This meeting is great for those who found themselves bored during the pandemic, want to improve their mental health by learning something new, desire to express their creativity, or want to spend an interesting and inspiring morning with friends. All vaccinated Leisure Worlders are welcome. Wearing a mask is required for everyone’s safety.
There is no cost to attend, although donations are gladly accepted.
RSVP no later than Friday, Jan. 7, to Darlene Rose by texting (562) 347-8088 or emailing email@example.com. Be sure to include your phone number and email address to receive the Zoom link.
On Monday, Jan. 17, the Post will host speakers from the Orange County Rescue Mission. During the meeting, the representatives will talk about the Veterans Wing of the Mission. District officers will also be in attendance. For the program, the Post and guests will meet with the Auxiliary in Clubhouse 3, Room 1. Members are encouraged to come to the meeting and hear about this new exciting program.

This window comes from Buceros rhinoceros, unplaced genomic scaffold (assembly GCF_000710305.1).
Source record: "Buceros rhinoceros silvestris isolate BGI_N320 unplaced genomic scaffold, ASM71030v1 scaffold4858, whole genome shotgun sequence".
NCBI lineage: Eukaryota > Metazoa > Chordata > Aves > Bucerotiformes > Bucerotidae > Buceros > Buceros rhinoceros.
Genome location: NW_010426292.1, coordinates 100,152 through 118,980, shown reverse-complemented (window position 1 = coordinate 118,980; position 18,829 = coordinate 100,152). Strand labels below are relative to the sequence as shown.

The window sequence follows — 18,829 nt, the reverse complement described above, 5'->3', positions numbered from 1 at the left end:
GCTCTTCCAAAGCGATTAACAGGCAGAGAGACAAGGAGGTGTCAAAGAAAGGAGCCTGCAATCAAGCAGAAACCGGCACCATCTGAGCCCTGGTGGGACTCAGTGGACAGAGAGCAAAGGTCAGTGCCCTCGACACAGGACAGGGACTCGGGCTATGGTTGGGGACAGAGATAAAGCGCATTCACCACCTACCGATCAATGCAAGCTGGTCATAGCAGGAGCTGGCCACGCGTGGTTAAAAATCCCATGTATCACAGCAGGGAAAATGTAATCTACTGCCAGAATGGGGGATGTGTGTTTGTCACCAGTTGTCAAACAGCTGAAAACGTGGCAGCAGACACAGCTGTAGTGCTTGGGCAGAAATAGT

ECC ends 2021 with fun, prizes
The English Conversation Club (ECC) enjoyed special activities on Dec. 23, including bingo led by Joy Park, a question-and-answer session with club Vice President Kirk Xu, and President Jatty Yu reciting the poem “The New Colossus.”
ECC teacher Joan Schwichtenberg was the luckiest at bingo, winning $10, while Min Chen and Susan Yu each won $5.
During the Q&A, another chance for ECC members to win prizes, the group had fun with the spelling of the teacher’s last name. Though no one was correct, Schwichtenberg explained why her German name could be so difficult. She remarked that she never expected her name to be the subject of a question.
The club also sang several Christmas carols, including “Jingle Bells,” “Rudolph the Red-Nosed Reindeer” and “Auld Lang Syne,” all accompanied by Jatty Yu on guitar.
ECC members, plus guests K.C. Park, Myung-ok Park, Linda Choo and Susan Yu, finished the gathering with a potluck party with foods originating from many countries.
Korean American Association donates to the GAF
Korean American Association of Leisure World Seal Beach (KAA) presented its annual donation to Golden Age Foundation (GAF) of $1,000. The KAA has been consistent a donor since 2016 when it formed the organization to foster Korean cultural activities.
With COVID impacting everyone in LW and the U.S., the GAF was not expecting many donations from community organizations this year.
The GAF appreciates KAA’s generosity in supporting the special programs the GAF organized during the pandemic.